Will Truck Sales Momentum Continue Through 2019?

Slide courtesy FTR

Tariffs and trade wars could be stumbling blocks that trip up the economy and send freight and truck sales downward, according to two longtime industry analysts.

Although FTR recently upped its 2019 Class 8 truck and trailer forecasts, in a State of Freight webinar looking at potential risks for next year, FTR senior economist Bill Witte noted that he’s changed his terminology from “potential” trade war with China to “continuing” trade war with China.

“I think one of the things about the trade situation is it’s creating a lot of uncertainty, and uncertainty by itself is a negative, and a strong negative,” Witte said. He believes that trade policy and the resulting uncertainty is keeping the corporate tax cuts from having as much of a stimulative effect as history might predict. “Business investment in things like equipment is not as strong as my model thinks it should be,” he said, saying he believes uncertainty about trade policy is causing businesses to be cautious.

“Trade wars are like shooting yourself in the head,” Witte said. “It usually doesn’t turn out too well.”

In an interview, ACT Research President and Senior Analyst Kenny Vieth also cited tariffs as one reason his company issued a news release saying it is not raising its forecasts for 2019. He told HDT the firm is leaving its Class 8 production expectations around 335,000.

FTR raised its North American Class 8 truck factory shipments forecast to 350,000 units, for a year-over-year increase of 8%, but Vieth told HDT that while ACT expects “2019 is going to be the best year since 2006, we’re as yet unwilling to take the forecast up to its logical conclusion.”

Kenny Vieth, ACT Research president and senior analyst

Kenny Vieth, ACT Research president and senior analyst

Photo courtesy ACT Research

In a statement, Vieth said, “Given indications of moderating freight activity and the unknown aspects of trade policy, we are maintaining heavy vehicle forecasts near current levels.”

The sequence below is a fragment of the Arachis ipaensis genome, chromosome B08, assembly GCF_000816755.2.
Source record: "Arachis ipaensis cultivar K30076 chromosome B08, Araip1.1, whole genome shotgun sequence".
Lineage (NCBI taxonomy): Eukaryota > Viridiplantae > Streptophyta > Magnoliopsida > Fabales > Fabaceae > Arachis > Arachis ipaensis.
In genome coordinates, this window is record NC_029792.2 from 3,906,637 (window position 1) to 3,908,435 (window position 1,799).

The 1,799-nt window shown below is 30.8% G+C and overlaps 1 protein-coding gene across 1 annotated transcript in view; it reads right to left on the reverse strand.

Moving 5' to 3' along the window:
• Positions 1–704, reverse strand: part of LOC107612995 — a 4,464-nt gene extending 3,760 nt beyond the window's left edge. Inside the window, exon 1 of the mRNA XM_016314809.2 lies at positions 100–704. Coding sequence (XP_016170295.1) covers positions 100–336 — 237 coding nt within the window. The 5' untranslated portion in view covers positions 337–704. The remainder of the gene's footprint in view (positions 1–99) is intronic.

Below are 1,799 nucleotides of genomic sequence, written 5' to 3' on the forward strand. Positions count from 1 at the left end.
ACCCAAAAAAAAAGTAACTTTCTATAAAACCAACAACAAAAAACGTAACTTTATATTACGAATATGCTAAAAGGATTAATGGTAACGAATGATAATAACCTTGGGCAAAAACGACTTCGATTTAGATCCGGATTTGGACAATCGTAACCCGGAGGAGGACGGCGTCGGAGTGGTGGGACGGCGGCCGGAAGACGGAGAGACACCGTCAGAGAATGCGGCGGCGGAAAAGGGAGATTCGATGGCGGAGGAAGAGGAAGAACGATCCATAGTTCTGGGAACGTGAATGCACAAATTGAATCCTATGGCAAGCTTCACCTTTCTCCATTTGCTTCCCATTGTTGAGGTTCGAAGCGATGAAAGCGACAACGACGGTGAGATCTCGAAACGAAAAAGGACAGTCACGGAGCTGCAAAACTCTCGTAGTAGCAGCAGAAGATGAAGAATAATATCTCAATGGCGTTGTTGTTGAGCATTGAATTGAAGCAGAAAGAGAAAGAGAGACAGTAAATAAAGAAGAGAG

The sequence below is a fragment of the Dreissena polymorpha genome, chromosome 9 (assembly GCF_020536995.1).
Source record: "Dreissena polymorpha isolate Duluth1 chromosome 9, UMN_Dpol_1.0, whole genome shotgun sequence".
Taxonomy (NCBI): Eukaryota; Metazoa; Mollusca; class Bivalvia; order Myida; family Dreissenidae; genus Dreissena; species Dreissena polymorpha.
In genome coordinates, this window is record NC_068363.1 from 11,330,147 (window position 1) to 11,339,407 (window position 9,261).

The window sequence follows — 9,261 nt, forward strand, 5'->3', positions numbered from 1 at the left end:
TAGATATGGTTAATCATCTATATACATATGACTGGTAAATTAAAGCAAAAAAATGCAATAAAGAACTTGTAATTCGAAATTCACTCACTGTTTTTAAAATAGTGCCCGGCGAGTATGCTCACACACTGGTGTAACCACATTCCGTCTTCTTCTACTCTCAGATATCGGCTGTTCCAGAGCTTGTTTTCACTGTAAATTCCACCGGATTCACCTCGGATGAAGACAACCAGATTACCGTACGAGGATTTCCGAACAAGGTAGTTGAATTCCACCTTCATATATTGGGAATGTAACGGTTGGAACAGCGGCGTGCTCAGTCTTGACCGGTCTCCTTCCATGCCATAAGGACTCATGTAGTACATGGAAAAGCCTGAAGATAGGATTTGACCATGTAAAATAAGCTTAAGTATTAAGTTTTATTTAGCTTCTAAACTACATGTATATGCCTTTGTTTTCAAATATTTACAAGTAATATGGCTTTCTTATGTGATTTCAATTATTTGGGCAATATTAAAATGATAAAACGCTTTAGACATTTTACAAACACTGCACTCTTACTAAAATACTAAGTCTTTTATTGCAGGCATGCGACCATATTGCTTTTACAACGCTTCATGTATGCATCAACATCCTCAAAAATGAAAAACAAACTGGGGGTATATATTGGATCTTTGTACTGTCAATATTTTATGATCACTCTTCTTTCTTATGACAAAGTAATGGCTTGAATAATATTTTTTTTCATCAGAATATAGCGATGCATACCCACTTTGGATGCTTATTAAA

September marked the second consecutive month of moderating freight-related industry metrics, and early indications suggest the trend continued in October, according to ACT Research’s latest release of the ACT North American Commercial Vehicle Outlook.

“This is not to suggest that the market is poised for a near-term rollover, but it does appear that forward momentum is slowing,” said Vieth. “Continued strength in freight markets is necessary to support the significant Class 8 population growth expected in 2019.”

Vieth explained that ACT thinks caution may be warranted: “We are on the cusp of significant capacity additions coming online as today’s orders are converted into tomorrow’s capacity, so the rate of freight growth is a critical factor when considering cycle longevity.”

On top of that, he told HDT, “you’ve got the trade situation, and I think uncertainty on how that’s going to play out. And if you’re looking at tariffs on $200 billion of Chinese goods going from 10% to 25% and perhaps more Chinese goods being subject to tariffs, it would make 2019 a less robust environment for freight.”

Both Witte and Vieth suggested that there’s enough momentum in the economy to take current levels of freight and truck sales through at least the first half of next year.

"My model is that 2019 is essentially going to be a sequel of 2018," Witte said in the webinar – with two caveats.

"One, sequels are almost never as good as the original. Two, more uncertainties.

"The reason I think next year will be similar is the economy has a lot of momentum right now, and that will carry us through at least the first part of the year," he continued. "Things could get a little dicey after that, but my best bet is we're going to have another pretty good year in the economy."

Some of the other potential risks Witte cited include:

  • Significantly higher or significantly lower oil prices. If prices are too high, that's inflationary and a drag on consumer spending. If they're too low, it hurts the U.S. oil industry.
  • If Congress can't reach a deal on a budget, as government shutdowns are bad for sentiment and the overall economy.
  • Trouble in the financial markets, which have been turbulent this year.

Originally posted on Trucking Info

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Deborah Lockridge

Deborah Lockridge

Editor and Associate Publisher

Reporting on trucking since 1990, Deborah is known for her award-winning magazine editorials and in-depth features on diverse issues, from the driver shortage to maintenance to rapidly changing technology.

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